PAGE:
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Winchester City Council (21 003 401)

Category : Planning > Enforcement

Decision : Not upheld

Decision date : 10 Dec 2021

The Ombudsman's final decision:

Summary: Mrs X complained about the Council’s handling of her neighbour’s planning application. We ended our investigation as it is unlikely to result in a finding of fault or a significant injustice to Mrs X.

The complaint

  1. Mrs X complained about the Council’s handling of a planning application for development on her neighbour’s land. Mrs X also complained about the Council's decision not to take planning enforcement action and how it dealt with her through its complaints process.

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The Ombudsman’s role and powers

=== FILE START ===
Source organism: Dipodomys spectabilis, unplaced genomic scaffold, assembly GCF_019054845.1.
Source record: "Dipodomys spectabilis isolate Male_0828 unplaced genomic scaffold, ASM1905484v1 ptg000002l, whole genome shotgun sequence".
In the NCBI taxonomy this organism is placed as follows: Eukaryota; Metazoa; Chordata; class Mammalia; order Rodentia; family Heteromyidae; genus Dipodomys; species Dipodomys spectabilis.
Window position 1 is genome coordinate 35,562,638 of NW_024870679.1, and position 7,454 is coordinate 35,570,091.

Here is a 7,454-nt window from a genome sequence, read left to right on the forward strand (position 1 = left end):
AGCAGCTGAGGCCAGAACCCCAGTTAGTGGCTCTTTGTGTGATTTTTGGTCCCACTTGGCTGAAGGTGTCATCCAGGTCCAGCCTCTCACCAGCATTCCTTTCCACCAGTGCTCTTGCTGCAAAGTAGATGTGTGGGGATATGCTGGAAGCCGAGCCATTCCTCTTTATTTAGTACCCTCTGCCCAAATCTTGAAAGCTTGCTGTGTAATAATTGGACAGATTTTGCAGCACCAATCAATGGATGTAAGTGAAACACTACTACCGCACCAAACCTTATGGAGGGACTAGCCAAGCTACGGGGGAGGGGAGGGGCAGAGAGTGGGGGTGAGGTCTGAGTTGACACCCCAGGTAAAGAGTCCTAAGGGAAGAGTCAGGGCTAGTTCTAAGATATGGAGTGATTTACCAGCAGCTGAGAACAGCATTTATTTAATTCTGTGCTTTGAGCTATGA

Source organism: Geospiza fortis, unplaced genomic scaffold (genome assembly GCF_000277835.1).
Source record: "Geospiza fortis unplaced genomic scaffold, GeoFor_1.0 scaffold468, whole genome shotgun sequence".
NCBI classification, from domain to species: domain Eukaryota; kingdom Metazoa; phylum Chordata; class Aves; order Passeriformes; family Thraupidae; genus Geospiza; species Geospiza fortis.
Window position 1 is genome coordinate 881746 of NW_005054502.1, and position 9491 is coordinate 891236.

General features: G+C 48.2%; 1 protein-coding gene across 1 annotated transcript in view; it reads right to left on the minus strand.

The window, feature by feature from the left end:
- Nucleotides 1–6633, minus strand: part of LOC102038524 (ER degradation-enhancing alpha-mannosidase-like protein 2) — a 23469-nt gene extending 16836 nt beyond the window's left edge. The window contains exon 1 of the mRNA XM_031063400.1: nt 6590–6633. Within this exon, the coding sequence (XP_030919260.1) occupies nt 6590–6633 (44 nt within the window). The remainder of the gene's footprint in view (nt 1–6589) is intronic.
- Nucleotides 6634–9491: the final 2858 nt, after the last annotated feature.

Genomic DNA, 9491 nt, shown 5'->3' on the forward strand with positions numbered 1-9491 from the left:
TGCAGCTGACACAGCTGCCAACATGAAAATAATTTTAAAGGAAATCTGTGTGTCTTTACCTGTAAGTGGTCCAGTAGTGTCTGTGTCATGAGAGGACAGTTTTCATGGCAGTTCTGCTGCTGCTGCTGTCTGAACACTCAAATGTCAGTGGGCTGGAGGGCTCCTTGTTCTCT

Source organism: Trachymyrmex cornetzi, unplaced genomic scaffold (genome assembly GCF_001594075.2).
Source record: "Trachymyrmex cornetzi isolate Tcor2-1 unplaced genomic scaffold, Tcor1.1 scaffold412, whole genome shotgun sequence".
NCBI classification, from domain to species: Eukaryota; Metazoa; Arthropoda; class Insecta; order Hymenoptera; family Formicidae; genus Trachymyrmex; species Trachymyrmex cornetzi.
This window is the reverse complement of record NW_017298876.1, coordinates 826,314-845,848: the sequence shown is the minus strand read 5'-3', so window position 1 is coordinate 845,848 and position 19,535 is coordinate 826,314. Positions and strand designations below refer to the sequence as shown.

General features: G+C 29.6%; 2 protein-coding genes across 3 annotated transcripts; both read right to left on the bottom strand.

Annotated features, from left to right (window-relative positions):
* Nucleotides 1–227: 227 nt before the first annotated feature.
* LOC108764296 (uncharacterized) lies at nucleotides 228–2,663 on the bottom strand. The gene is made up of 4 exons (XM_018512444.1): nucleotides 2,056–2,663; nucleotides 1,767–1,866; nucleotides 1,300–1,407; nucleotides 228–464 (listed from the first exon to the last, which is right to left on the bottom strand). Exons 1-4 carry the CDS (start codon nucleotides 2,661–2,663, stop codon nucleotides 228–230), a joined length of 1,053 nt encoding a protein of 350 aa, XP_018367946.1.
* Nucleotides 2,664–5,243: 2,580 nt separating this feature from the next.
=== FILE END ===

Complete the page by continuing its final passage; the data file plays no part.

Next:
1. The Ombudsman investigates complaints about ‘maladministration’ and ‘service failure’, which we call ‘fault’. We must also consider whether any fault has had an adverse impact on the person making the complaint, which we call ‘injustice’. We provide a free service, but must use public money carefully. We do not start or may decide not to continue with an investigation if we decide:
  • there is not enough evidence of fault to justify investigating, or
  • any injustice is not significant enough to justify our involvement, or
  • we could not add to any previous investigation by the organisation, or
  • further investigation would not lead to a different outcome, or
  • we cannot achieve the outcome someone wants.

(Local Government Act 1974, section 24A(6))

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How I considered this complaint